Children are heading back to school, but their classes are about to look like a whole new world compared to last year’s.
As Baltimore Jewish schools proceed to open in person next month, they’ve set preliminary policies in place to boost safety and prevent the spread of the pandemic. Given the almost hourly changes to safety precautions, all the organizations in this article noted that these plans are subject to change.
Beth Tfiloh Dahan Community School in Pikesville has specific guidelines per school division.
These are based upon CDC and county expectations, with advice from the school’s task force and medical specialist. High school students will be required to wear masks, there will be an increase in cleaning, and lunches will be moved to individual classrooms.
As for schedule changes, Beth Tfiloh’s kids will have classes at the same times as usual but will schedule arrival and departure times by grade, so that there is not a flood of students. The school will even assign students a specific door to use.
The classes will physically look different too. Students may have to sit a few feet farther from their friends, and there could be limits to class sizes in the fall.
“Here’s what we have that others don’t: space and personnel,” said Zipora Schorr, director of education at Beth Tfiloh. “I have space to put our students together while staying socially distant, and some classes may still be distanced but for the most part students can be in small groups. That’s a huge benefit.”
Schorr trusts the transition will be smooth. She is already used to picturing an imaginary bubble of space around her and her colleagues at work. “Even in my office, if anybody is in communication with anyone, we wear masks, we socially distance, and we open the windows,” among more cautions, she said.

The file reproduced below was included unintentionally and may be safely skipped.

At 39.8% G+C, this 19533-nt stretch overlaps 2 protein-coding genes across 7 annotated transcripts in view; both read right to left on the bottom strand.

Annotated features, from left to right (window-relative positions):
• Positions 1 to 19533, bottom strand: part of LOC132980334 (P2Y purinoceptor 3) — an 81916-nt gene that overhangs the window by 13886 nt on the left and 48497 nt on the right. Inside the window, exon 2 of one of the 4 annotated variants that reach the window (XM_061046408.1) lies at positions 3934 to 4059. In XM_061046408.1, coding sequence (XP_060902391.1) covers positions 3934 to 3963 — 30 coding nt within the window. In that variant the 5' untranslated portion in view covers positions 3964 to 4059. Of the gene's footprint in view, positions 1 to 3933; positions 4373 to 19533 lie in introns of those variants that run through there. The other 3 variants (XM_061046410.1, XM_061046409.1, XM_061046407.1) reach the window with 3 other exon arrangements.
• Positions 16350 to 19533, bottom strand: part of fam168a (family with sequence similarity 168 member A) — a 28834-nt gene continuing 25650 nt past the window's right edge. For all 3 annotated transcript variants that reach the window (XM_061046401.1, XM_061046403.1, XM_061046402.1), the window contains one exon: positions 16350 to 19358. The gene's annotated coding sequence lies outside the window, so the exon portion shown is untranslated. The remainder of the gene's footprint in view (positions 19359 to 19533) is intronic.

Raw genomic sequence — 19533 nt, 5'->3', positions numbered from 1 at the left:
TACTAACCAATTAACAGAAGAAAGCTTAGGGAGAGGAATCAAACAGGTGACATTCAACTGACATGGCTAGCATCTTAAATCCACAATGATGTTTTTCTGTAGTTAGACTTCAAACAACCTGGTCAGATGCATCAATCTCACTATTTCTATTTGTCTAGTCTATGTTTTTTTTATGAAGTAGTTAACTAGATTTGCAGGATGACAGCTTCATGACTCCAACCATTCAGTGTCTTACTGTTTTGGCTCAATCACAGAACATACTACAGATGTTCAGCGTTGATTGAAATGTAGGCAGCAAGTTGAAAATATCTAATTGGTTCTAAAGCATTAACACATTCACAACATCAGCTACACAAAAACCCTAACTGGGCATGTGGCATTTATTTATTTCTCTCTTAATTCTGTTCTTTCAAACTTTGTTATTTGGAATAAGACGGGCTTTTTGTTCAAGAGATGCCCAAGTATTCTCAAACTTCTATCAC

For example, the school upgraded its filtration system, and air handlers will bring in a greater volume of fresh air. It also installed touchless faucets in all bathrooms and will provide touchless hand sanitizers. “The benefit of enhanced air quality during the pandemic is immeasurable, but there are other very real measurable factors attached to this option.”
Aligned with Schorr’s logistical safety concerns is her passion to have the school open.
“Safety also implies that they need an education. It includes their emotional well-being, which is to be with others, so that is also priority,” Schorr said. “The animating principle is we would like children to be in school. School is without question the backbone of the economy. Parents need their kids to be in school to go to work, and kids need education to be successful, and to be with other children for emotional well-being.”
Beth Tfiloh’s neighbors over at Ohr Chadash Academy in Park Heights have similar ideas.
Like Beth Tfiloh, the school is considering staggered arrival times. Students at Ohr Chadash will resume in-class school either Sept. 1, Sept. 2 or Sept. 3, depending on their age.
“We really wanted to pace ourselves,” said Deborah Rapoport, head of school. She will also stagger lunch and bathroom times, and be sure that classes are not dismissed at the same time so that there are less incidental hallway encounters.